I have a very important file for each book that I call the Bird’s Eye View. It’s an excel spreadsheet wherein I input the chapter numbers and word count. Next to each chapter I’ll write a one-sentence summary so that I can remember what essentially happens in each chapter. Then I’ll go back into my saved fragment scenes and re-save them as the chapter number that it seems to correspond best to. I CANNOT WRITE A BOOK IN ORDER FROM START TO END. That would just drive me nuts. I just can’t. Even my short story that didn’t have any chapters, I could not write in a linear sense. It will never happen. My brain is too distracted too often.
As I start to add more and more to each chapter, I’ll work on connecting my fragments. More often than not will I have to change things to make them more congruent. I’ve also started to get a giant poster board and write down all the little things I wanted to include in it, as well as important things to remember about each character.
About 50%-60% of the way through, I’ll print everything out (no matter how puny a chapter is), and put it together as one manuscript. That’s my skeleton draft. I then read through it as if it were someone else’s work. I need to see things on paper in order to really understand it, as well as outline any problems. I write all over it, making insane notes. Once I go through the whole thing, I’ll fix everything on my Word files.
The first time around, I'll only fix typographical errors and other problems that don’t require much thinking. The second time around takes more time, because this is when I tackle plot holes or other inconsistencies.
Sidenote: I always feel as if the story is already written and I am just the dumbass sitting there, trying to piece it all together. Those are the parts during which I am the most insane. But once I get the answers to these questions, I’ll breathe easier and start to relax a little more.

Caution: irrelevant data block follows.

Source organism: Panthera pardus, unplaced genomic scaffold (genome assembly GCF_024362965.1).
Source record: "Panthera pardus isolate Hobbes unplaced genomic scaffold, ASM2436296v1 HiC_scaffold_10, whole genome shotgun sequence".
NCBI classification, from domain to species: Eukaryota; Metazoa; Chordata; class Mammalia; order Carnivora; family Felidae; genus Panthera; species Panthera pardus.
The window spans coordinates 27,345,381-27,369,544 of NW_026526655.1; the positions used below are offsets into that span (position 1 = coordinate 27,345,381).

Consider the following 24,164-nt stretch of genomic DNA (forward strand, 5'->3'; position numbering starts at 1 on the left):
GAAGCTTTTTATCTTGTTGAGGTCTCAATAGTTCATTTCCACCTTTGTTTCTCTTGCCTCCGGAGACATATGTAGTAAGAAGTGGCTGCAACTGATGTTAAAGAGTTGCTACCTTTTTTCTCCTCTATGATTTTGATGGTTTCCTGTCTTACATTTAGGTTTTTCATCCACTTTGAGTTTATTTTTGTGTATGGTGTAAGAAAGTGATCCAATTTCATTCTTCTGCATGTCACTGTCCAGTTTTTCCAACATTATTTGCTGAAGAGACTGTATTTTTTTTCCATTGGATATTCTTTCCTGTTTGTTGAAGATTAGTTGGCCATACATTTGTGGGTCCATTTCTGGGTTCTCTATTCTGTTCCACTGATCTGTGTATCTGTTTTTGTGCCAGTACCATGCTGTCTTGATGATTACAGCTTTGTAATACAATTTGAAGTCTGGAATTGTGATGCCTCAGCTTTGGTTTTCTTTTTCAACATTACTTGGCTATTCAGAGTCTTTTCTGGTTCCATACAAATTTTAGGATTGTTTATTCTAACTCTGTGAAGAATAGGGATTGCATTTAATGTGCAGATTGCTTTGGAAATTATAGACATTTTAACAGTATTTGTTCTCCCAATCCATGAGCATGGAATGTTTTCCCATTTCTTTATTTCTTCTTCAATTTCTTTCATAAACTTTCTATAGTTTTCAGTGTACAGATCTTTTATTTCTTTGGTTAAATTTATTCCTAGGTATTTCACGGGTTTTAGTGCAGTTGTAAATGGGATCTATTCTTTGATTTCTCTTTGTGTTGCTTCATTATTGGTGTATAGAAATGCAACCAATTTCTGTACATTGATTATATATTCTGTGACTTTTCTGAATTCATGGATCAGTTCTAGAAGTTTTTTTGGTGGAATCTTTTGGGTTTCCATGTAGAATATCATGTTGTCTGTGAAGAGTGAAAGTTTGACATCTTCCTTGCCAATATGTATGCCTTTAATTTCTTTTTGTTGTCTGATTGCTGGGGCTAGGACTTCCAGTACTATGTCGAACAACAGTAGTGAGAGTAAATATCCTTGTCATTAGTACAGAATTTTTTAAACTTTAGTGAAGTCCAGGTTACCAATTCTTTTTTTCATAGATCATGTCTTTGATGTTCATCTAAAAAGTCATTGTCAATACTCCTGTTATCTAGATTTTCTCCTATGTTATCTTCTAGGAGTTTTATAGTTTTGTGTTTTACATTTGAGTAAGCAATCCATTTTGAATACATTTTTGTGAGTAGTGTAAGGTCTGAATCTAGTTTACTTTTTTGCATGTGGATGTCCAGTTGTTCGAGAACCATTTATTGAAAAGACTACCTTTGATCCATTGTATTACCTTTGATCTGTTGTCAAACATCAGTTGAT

Once the issues are ironed out, I step away from my manuscript for a few days to clear my head. It's the only way I can read over my own work with fresh eyes. Then I’ll come back and read it over, fixing small things, improving language, and embellishing scenes. Once that’s done, I have a rough draft that I can format into one long file and send off to the publisher.
Pretty neurotic, right? It’s my process. My scary process.
Now, the fun part. TAG!
Here are a couple authors you should look up and follow. By mentioning them here, I’m also asking them to do a similar blog entry on their own.
First up: Wolf Scott
He was the first person I thought of when thinking of what authors to tag next. I read his short story 'Left,' in Seven Deadly Sins, and the first thing I did was tweet at him and tell him that I am now deathly afraid of aliens, and that it was entirely his fault. His writing is so descriptive and his words are like knives that poke into your skin and keep you awake at night. This is a pretty powerful skill to have. It takes a truly skilled writer to make a reader feel like they were the ones being tortured in the story! I’m tagging him as a way of asking what new stuff we can see from him in the future. Also, I’d love to know how he dreams this stuff up!
Next on my list: The lovely Jess Russell
I worked with Jess on the 7DS ‘Linger’ collaboration. She is definitely a writer to keep an eye on. Her short story, Calliope, is cinematically written, and has a unique emotional feel to it. She is also a poet. Basically what I’m saying is she was born to be a writer. When I read something Jess has written, it's the reader's equivalent to taking a deep breath and relaxing. I know I won't be stressed in reading her work, though I know I'm going to be emotionally vested and definitely impressed. I consider her my friend. Hopefully, she agrees. I’d like to know what inspires her to write, as well as what projects she’s working on, because we’re going to be hearing a lot more from her.